* Any views expressed in this opinion piece are those of the author and not of Thomson Reuters Foundation.Hungary’s ruling Fidesz party wants to force children to be raised with conservative Christian values that exclude love and compassion for LGBT+ people
Luca Dudits is the communications officer at the Hatter Society, Hungary’s largest LGBT+ rights group
The Hungarian government continues its crusade against anyone outside in a heterosexual marriage who wants children. A newly proposed bill and amendment to the constitution would make single-parent adoption impossible, while stigmatising trans people and same sex couples raising children.
As if a global pandemic wasn’t enough to worry about, the Hungarian right-wing government has taken it upon themselves to increase LGBT+ people’s concerns and anxieties. With skyrocketing COVID-19 cases and deaths, Fidesz, the party of Prime Minister Viktor Orban prioritises restricting LGBT+ rights over saving citizens.
"The mother is a woman, the father is a man,” reads the amendment. What looks nonsensical to include in the constitution at the first glance is actually another brick in Orban’s carefully built campaign against the LGBT+ community, this time to prevent same-sex couples from building a family.
It comes hand in hand with another law that would only allow married couples to adopt. Non-married people can be granted an exemption from the rule only by the special graces of the Minister for Family Policy.
Fidesz has been carefully constructing its campaign to push for a Christian, conservative, white, heterosexual married couple as not just the norm, but the legal and political expectation from the state.
Hungary’s constitution already only recognises families based on marriage, while explicitly excluding same-sex couples from the institution of marriage. The new bills and amendments would further cement heteronormativity in law and in society.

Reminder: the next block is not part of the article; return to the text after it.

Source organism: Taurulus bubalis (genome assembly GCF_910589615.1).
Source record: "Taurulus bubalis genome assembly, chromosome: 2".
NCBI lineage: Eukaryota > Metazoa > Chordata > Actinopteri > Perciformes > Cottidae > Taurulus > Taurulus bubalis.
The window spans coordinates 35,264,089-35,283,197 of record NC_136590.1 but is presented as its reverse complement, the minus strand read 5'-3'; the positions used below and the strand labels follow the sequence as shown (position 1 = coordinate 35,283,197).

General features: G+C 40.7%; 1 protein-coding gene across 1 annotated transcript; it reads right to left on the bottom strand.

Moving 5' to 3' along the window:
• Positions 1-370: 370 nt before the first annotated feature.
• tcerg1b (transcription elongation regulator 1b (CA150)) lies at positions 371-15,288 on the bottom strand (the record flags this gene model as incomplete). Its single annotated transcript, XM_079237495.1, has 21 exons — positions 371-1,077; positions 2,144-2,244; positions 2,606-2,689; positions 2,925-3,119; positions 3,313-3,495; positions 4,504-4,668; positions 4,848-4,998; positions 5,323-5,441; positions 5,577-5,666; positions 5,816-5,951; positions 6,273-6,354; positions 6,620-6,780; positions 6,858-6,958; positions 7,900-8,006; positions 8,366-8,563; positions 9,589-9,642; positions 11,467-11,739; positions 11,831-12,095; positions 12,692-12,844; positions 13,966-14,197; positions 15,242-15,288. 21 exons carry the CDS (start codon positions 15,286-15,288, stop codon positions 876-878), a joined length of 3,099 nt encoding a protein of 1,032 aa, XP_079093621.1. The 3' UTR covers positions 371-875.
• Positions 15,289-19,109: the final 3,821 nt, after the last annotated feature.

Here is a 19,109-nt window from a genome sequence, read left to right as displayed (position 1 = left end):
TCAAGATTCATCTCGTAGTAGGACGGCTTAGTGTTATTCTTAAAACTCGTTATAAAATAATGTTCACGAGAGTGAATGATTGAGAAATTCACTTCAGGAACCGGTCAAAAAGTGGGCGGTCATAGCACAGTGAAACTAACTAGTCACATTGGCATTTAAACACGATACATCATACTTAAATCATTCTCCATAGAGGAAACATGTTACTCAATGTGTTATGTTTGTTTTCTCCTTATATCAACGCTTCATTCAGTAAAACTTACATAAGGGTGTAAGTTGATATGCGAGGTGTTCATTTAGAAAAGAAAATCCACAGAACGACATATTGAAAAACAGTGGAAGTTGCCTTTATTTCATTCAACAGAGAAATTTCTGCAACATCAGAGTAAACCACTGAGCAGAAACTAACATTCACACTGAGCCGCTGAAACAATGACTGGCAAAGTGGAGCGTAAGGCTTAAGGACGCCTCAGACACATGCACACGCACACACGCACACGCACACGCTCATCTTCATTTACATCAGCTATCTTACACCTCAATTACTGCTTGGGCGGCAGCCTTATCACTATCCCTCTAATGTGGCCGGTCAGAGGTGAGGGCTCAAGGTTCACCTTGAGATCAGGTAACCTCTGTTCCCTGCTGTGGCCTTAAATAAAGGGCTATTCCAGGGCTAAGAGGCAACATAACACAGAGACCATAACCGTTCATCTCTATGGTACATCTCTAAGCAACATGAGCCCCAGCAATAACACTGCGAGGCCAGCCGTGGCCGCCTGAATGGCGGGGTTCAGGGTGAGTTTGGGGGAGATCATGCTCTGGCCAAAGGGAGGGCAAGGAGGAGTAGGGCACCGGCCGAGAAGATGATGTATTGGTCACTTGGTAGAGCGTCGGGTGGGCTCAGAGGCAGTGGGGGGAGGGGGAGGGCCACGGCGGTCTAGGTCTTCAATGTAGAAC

More and more countries around the world are legalising same-sex marriage and recognise that same-sex couples can be just as good parents of a child. Meanwhile, the Hungarian government pretends to be unaware that hundreds of same-sex couples already provide a loving, safe environment for their children in Hungary.
Orban himself said recently in a radio interview, “There is a red line that homosexuals should not cross ... leave our children alone.”
The quote above was a direct response to the question: what does he think of the far-right politician shredding a fairy tale book at a press conference?
The crime of the book in question, ’A Fairy Tale For All’, was to tell stories about under-represented characters: disabled heroes, Roma princesses and lesbian witches, or non-nuclear families. It sparked the most heated debate around a children’s book in Hungarian history. Politicians demanded the book be banned and far-right groups called for a boycott of and abuse against all shops selling it.
Arguably, or at least arguably in the case of Hungary, the duty of a Prime Minister is to represent and protect the fundamental rights of their citizens. Not in the case of Orban.
Instead of condoning the incitement to hatred, he made a clear distinction. To Orban, there’s “us”, the nation, and then there’s “them”, LGBT+ people.
But the government still did not stop there.
A proposed new amendment to the constitution states, “Hungary protects children's right to their identity in line with their birth sex, and their right to education according to our country's constitutional identity and system of values based on Christian culture."
After banning legal gender recognition for trans and intersex people in May, they now plan to entrench the stigmatisation of trans identities in the constitution.
The proposal also forces parents and educational institutions to raise and educate children in a Christian-conservative spirit, which, according to government politicians, does not include love and compassion towards LGBT+ people. It would also make LGBT+ school education impossible.
These proposed bills, that have no chance of failing due to Fidesz’s majority in parliament, further exclude anyone who doesn’t fit into their Christian-conservative ideal.
NGOs remain the last resort for many of those affected. Our work has not been easy in the last decade and members of the community now rely on us more than ever. But we will continue our fight for the rights of the LGBT+ community and to raise awareness of the recent crusade against LGBT+ people.